Introduction: Climate change has resulted in elevated sea surface temperature as well as increased frequency of extreme weather events, e.g. cyclones and rainstorms, which could lead to reduced seawater salinity. While temperature effects on corals have been widely examined, the combined effects of both temperature and salinity on corals, especially their early stages, remain poorly known. This study aimed to examine how the larvae of Acropora pruinosa in a marginal coral habitat, Hong Kong, respond to high temperature (+5°C ambient, HT), low salinity (26 psu, LS), and the combined effects of both stressors (HTLS).
Methods: We recorded larval survival and settlement success under different experimental treatments, and used RNA-Seq technique to compare the gene expression patterns of these larvae to understand the underlying molecular mechanism of stress responses.
Results: Our results showed that the survivorship of coral larvae was not affected in all experimental treatments, with all larvae surviving through the 72-hour period of the experiment. Yet, larval settlement was compromised under all stress treatments. The settlement rates were 39.3%, 12%, and 0% for the elevated temperature, reduced salinity, and the combined treatment, respectively, which were all significantly lower than that under the control treatment (78%). We demonstrated that low salinity (LS) triggered responsive gene sets with functions in ATP production, protein translation, and receptor for neuroactive ligands. In addition, high temperature (HT) treatment also triggered MAPK and NF-kB signaling and apoptosis in these coral larvae. The combined stressor treatment (HTLS) acted synergistically, resulting in the up-regulation of intracellular transducers that could trigger the intrinsic apoptosis pathway. This may explain the total failure in larval settlement under HTLS that could further increase larval vulnerability in the natural environment.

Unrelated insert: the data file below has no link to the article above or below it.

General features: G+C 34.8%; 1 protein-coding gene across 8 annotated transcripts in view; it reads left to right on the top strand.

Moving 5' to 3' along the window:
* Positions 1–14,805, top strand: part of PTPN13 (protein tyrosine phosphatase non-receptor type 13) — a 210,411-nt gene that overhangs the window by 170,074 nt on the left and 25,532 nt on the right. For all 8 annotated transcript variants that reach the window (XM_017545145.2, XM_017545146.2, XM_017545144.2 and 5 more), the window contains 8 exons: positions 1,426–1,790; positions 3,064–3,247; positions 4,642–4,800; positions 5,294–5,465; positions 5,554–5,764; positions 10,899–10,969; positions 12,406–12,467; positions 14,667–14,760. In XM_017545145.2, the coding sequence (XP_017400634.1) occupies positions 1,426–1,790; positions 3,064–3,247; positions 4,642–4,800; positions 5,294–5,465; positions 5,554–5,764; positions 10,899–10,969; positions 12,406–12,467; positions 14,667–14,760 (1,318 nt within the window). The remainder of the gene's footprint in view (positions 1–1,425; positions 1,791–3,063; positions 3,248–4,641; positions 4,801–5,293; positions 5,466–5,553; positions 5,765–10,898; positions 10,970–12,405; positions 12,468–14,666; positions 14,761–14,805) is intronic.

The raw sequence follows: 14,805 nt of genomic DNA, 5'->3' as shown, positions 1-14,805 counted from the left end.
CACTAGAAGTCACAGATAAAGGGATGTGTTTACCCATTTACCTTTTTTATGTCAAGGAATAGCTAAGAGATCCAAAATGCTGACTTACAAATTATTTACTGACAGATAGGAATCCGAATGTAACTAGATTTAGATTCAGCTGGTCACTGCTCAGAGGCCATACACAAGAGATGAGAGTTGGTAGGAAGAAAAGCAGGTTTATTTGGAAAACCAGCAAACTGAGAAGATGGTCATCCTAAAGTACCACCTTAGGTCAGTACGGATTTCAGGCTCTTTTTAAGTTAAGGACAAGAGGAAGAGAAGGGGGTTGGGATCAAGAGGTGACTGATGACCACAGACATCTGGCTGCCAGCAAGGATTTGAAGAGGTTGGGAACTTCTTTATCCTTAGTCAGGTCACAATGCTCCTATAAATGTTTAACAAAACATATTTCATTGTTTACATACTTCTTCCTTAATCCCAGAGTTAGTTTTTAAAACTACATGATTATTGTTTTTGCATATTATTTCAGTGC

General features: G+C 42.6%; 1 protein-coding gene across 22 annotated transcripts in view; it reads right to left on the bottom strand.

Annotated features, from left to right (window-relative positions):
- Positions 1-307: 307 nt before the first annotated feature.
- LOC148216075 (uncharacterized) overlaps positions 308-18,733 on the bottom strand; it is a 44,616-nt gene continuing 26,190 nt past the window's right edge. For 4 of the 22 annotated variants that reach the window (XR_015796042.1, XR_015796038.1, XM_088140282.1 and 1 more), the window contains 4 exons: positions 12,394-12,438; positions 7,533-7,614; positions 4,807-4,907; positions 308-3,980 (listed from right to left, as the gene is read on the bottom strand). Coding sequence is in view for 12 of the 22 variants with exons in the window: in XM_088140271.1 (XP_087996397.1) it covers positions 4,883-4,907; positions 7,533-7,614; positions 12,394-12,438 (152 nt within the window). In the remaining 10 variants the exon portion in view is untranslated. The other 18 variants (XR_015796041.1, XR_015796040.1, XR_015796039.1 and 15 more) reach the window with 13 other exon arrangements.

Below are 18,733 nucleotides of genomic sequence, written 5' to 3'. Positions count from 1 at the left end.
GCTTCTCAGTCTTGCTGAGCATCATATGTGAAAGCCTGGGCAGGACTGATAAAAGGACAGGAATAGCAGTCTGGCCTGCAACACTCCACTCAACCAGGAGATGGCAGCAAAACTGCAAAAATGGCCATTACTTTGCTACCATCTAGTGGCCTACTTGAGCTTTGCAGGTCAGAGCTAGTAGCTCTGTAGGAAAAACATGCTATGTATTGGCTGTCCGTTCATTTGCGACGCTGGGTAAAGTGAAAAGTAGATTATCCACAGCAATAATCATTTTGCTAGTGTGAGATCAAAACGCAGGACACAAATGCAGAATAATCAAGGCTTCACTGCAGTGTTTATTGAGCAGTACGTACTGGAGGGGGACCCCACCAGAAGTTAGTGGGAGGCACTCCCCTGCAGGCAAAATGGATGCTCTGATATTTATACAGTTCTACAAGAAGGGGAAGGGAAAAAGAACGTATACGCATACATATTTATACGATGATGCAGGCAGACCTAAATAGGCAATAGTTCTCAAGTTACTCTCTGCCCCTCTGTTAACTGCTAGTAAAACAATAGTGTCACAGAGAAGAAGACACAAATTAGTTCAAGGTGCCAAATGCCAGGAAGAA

Discussion: Our results provide new insights into the molecular responses of coral larvae and represent an essential first step in expanding ourunderstanding of the mechanisms of tolerance that may be exhibited by coral larvae exposed to multiple stressors.
Scopus Subject Areas
- Global and Planetary Change
- Aquatic Science
- Water Science and Technology
- Environmental Science (miscellaneous)
- Ocean Engineering
- Acropora pruinosa
- climate change
- coral larvae
- elevated seawater temperature
- reduced salinity
- transcriptomic (RNA-seq)